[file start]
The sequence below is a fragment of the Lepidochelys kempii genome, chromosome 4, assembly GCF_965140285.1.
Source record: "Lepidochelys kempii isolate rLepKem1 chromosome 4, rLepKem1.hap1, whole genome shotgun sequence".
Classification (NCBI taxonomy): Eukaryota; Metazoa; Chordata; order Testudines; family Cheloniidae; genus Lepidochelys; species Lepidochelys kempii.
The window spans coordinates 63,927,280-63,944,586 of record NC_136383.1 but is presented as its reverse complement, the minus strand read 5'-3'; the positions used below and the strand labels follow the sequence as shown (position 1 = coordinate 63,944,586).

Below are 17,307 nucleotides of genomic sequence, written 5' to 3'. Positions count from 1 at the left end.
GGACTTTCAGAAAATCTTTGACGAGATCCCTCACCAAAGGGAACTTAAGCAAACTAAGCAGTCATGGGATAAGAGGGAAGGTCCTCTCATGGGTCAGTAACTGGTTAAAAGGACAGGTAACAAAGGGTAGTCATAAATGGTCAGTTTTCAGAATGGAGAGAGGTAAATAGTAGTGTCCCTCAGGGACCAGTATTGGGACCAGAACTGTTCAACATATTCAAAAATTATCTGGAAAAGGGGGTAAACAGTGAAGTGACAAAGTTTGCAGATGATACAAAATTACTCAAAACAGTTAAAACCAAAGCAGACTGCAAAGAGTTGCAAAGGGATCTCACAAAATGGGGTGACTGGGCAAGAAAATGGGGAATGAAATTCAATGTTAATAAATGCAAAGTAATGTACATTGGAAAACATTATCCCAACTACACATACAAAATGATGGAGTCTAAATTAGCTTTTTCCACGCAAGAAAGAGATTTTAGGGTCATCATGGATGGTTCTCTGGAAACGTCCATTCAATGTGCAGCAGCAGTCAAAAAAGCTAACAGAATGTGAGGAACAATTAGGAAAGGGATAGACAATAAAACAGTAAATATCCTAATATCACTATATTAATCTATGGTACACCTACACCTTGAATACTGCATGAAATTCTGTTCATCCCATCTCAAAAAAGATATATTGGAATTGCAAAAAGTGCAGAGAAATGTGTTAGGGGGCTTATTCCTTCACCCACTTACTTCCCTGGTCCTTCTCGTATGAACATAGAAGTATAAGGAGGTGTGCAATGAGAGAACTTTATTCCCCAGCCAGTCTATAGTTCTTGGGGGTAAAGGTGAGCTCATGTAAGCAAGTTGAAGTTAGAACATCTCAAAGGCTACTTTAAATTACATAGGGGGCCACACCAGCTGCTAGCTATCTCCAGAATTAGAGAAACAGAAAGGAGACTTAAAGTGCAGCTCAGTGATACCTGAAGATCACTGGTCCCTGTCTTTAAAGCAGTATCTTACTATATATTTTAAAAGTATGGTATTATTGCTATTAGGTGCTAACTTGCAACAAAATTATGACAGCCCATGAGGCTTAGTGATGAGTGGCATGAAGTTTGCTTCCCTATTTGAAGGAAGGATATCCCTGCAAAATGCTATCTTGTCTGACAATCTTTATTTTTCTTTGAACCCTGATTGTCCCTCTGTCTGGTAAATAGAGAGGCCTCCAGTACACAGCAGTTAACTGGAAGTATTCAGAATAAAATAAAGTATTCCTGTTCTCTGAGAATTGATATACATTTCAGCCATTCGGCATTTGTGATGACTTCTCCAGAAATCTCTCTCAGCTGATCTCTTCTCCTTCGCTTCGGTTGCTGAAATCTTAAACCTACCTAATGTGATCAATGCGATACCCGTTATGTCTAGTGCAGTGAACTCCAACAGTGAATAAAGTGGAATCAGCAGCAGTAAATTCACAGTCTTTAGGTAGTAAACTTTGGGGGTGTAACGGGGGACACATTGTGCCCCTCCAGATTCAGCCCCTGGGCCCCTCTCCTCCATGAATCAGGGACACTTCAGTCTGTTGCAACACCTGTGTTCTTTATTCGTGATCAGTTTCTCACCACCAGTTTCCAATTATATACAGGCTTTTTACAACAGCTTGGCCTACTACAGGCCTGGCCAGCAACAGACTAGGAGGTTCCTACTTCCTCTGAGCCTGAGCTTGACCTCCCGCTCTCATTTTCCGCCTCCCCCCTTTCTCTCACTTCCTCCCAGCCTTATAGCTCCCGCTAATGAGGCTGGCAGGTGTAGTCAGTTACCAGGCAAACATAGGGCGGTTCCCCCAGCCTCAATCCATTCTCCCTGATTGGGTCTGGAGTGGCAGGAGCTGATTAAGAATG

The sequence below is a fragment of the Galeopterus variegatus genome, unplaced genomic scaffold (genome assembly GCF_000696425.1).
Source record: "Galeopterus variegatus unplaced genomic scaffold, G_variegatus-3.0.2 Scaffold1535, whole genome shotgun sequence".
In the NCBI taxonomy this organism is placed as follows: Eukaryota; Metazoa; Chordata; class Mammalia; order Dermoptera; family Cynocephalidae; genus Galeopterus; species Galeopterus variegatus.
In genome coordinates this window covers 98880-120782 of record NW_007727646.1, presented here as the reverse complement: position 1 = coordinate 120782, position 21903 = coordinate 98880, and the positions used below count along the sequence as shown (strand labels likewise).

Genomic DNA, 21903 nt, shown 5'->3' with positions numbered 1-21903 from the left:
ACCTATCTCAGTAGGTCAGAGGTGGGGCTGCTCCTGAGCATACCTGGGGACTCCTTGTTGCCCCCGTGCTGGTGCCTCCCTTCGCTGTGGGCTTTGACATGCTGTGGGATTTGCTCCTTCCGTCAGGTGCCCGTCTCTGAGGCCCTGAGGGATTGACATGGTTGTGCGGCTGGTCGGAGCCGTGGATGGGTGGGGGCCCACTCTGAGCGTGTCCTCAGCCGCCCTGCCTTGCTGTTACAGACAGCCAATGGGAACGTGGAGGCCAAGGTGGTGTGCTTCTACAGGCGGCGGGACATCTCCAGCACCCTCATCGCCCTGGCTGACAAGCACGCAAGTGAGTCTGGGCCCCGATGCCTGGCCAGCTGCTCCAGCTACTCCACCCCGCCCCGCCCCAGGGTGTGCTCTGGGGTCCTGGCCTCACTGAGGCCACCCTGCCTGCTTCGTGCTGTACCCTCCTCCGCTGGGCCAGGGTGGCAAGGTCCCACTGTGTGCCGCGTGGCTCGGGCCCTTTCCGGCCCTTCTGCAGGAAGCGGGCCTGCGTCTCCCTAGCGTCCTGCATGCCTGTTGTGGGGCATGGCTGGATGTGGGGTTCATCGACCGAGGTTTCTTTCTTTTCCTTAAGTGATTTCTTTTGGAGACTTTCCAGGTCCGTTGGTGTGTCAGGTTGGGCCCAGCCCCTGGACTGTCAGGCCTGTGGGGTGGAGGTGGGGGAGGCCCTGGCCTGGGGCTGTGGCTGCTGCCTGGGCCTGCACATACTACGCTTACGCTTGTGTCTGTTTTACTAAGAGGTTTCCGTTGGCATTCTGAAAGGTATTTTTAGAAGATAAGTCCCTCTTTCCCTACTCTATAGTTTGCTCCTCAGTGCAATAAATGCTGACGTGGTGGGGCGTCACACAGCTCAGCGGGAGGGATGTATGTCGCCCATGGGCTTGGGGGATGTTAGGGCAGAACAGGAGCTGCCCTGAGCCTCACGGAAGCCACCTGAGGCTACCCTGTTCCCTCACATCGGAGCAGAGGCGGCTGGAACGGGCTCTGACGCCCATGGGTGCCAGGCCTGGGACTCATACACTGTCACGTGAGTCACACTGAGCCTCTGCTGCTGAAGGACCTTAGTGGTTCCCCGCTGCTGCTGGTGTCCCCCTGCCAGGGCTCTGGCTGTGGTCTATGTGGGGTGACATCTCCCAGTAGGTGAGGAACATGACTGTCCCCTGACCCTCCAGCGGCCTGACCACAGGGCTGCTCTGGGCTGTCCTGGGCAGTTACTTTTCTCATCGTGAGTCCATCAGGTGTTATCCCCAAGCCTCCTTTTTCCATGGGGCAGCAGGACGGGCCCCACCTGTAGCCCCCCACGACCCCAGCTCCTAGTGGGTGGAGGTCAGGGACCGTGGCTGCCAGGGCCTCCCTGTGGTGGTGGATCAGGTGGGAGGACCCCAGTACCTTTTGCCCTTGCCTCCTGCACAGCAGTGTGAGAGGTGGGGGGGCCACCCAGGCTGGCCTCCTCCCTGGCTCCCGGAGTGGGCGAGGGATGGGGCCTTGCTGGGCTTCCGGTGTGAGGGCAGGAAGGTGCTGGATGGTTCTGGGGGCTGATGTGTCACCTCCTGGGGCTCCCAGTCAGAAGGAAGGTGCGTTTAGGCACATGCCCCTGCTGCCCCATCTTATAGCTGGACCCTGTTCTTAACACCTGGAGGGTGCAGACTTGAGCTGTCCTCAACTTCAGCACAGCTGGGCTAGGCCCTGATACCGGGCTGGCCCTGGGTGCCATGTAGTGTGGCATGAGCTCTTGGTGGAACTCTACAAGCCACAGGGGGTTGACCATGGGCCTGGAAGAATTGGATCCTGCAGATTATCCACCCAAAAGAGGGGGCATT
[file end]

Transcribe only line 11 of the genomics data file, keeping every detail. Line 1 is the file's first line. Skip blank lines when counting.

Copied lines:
Genomic DNA, 21903 nt, shown 5'->3' with positions numbered 1-21903 from the left: